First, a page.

Comet C/2012 S1 ISON crossed the orbit of Mars on October 1st as it continues its journey towards the sun and possible disintegration due to its proximity to the solar surface at perihelion. Currently travelling at approximately 84,470 miles per hour, perihelion is due to be reached on November 28th at 18:27:41 Universal Time, when the comet will pass a mere 724,000 miles above the surface of the Sun. As anticipation builds on what was being described some months ago as the “Comet of the Century”, now more questions are being asked of whether the comet will even survive its close encounter with the Sun.
NASA have once again pointed the Hubble Space Telescope at this new visitor to the inner solar system and published a new picture for us all to enjoy. The comet’s coma appears a cyan colour due to gas released from the nucleus while the tail is showing a reddish hue due to dust.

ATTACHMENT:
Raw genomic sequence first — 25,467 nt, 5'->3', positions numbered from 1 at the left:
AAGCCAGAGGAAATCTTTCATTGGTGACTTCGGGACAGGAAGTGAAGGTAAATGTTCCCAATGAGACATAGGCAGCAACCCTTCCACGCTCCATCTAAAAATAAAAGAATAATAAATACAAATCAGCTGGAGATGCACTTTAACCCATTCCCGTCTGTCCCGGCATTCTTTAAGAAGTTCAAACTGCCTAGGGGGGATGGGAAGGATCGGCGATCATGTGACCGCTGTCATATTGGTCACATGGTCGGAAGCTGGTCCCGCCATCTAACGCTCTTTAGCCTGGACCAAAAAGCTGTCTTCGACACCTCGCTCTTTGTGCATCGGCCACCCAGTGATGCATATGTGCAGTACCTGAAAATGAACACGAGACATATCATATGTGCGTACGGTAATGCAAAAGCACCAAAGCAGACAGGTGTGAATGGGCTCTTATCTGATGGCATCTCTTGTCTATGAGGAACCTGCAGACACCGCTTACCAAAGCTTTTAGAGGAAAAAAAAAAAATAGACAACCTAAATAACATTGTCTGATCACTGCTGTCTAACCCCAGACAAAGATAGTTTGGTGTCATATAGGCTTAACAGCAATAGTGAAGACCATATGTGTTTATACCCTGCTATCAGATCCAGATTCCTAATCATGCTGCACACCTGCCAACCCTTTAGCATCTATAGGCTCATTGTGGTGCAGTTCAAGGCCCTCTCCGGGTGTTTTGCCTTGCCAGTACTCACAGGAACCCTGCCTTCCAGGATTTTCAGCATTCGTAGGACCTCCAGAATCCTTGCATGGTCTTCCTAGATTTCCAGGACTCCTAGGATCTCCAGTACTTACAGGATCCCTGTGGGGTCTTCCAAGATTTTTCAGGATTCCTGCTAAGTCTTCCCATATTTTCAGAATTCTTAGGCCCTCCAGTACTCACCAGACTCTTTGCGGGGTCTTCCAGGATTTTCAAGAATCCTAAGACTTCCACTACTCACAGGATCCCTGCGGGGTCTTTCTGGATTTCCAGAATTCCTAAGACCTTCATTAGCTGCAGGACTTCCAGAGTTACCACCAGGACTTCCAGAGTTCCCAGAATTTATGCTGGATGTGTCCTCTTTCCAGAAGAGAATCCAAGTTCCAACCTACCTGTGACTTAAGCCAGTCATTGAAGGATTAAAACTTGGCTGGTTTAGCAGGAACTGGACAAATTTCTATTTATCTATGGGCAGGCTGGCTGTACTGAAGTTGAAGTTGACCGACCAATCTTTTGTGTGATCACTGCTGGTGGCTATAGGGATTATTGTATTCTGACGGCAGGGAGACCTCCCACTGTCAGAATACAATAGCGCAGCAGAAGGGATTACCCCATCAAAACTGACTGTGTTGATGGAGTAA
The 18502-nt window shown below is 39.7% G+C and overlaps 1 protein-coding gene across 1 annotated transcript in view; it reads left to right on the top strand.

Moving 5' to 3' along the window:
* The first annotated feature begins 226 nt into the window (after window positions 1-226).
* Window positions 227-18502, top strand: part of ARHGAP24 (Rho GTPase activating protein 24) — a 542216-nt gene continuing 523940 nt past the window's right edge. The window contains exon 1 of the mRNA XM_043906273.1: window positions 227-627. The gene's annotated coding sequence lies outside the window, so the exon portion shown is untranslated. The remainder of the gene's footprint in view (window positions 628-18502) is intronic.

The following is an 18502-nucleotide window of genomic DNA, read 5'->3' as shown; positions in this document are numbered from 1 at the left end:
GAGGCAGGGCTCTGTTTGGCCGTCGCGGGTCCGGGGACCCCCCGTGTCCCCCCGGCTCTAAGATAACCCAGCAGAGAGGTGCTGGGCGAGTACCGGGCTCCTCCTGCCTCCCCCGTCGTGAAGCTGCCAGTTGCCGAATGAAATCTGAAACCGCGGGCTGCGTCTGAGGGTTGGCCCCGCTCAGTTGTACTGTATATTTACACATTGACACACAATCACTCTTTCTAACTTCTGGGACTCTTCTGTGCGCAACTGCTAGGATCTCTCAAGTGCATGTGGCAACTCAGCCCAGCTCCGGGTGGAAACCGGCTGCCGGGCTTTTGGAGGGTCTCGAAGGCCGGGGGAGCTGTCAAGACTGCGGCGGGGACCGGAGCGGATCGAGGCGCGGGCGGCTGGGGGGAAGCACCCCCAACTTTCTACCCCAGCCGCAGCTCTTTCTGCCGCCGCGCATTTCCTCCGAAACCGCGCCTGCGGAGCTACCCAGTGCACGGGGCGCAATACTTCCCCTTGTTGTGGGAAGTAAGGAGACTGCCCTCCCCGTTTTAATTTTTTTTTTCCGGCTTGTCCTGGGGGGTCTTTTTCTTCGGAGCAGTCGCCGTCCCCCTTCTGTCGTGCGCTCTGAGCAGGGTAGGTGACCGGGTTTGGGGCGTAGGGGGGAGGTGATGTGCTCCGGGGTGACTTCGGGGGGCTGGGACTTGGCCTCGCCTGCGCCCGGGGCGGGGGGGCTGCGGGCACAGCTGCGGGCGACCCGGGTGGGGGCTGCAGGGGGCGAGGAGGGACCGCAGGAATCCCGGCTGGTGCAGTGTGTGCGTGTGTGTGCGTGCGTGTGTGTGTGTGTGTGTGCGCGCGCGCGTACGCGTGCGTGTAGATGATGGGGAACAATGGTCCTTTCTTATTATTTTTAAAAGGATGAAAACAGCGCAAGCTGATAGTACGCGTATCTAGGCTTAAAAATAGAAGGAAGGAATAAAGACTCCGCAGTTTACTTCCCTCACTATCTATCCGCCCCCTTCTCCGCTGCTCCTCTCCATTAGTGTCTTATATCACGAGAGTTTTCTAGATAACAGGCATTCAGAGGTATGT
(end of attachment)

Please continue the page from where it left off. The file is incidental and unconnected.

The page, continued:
If you wish to see the comet, it is currently located in the constellation of Leo, making it a predawn object, and with an estimated visual magnitude of +9.6, it well within reach of amateur telescopes visually.